Last night I saw this film at the Magnolia. It was screening as part of the AFI Dallas Film Festival.
It’s an expose about the sad and dangerous way most American food is made. My takeaways:
- It’s pretty obvious from all the salmonella and e-coli outbreaks that our food is not safe. This movie shows why in disgusting detail — from cows who wade knee-deep in manure their entire miserable existence to a processing setup that allows beef from a thousand cows to end up in a single burger.
- Is chicken as appetizing when you know it’s been genetically engineered to have breasts so large it’s organs fail and it’s legs break when it tries to walk?
- The part I knew least about was how litigious and secretive food producers have become. Just a few companies process the vast majority of what we all eat, and they appear to have ruined many people’s lives in their efforts to silence critics and protect their business interests. It has a tobacco-like feel to it.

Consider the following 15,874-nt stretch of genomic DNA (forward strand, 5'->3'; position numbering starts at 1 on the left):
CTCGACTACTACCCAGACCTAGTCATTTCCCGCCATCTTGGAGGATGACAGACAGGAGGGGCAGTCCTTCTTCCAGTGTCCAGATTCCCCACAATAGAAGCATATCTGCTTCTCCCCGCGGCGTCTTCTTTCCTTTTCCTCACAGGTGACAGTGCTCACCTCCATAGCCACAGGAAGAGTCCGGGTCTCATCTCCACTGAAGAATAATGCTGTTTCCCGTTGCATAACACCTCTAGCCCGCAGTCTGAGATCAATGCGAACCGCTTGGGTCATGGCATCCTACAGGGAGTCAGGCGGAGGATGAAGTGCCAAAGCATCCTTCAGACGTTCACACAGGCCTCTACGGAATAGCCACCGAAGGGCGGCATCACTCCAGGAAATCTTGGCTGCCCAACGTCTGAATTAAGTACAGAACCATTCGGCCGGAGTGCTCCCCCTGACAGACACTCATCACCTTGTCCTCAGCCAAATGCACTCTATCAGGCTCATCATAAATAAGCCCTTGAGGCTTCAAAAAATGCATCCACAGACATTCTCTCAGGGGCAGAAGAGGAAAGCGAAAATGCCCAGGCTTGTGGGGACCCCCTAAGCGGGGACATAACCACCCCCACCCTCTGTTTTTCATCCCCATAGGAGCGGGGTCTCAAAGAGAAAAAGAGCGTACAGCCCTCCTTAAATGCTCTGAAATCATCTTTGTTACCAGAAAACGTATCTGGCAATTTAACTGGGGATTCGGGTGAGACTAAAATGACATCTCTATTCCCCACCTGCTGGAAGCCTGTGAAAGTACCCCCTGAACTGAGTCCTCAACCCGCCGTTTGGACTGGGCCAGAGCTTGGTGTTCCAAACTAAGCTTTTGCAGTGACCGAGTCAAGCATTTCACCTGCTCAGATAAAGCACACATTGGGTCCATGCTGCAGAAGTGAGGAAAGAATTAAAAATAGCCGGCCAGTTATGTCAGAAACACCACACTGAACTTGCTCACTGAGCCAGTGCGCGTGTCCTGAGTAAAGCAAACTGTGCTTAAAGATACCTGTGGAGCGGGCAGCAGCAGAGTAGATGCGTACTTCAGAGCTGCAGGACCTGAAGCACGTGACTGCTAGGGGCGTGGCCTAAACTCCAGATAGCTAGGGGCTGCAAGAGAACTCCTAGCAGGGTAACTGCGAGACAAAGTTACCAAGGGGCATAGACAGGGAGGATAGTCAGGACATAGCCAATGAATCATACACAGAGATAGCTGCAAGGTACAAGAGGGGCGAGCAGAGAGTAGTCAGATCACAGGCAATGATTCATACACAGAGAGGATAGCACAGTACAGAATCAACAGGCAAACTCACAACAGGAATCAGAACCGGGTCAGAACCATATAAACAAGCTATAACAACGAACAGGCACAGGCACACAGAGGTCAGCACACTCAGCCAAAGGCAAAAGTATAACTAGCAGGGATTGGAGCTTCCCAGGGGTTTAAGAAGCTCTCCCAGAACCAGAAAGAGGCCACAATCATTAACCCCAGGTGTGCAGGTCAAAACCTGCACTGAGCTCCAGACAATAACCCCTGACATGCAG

- The issue of cost came up a lot. Better food no doubt costs more. I like cheap food too. But something one farmer said struck me as true — if you don’t buy the cheapest car, why would you buy the cheapest beef? Why do you care if organic, free-roaming eggs are $3 a dozen if you are willing to buy a $3 latte?
It’s not surprising that this has a similar feel as Al Gore’s “Inconvenient Truth,” as the director said the same group of people produced it. I predict this movie, which opens in wide release in the summer, will be much bigger. Not everyone believes in global warming, but we (nearly) all eat the same burgers.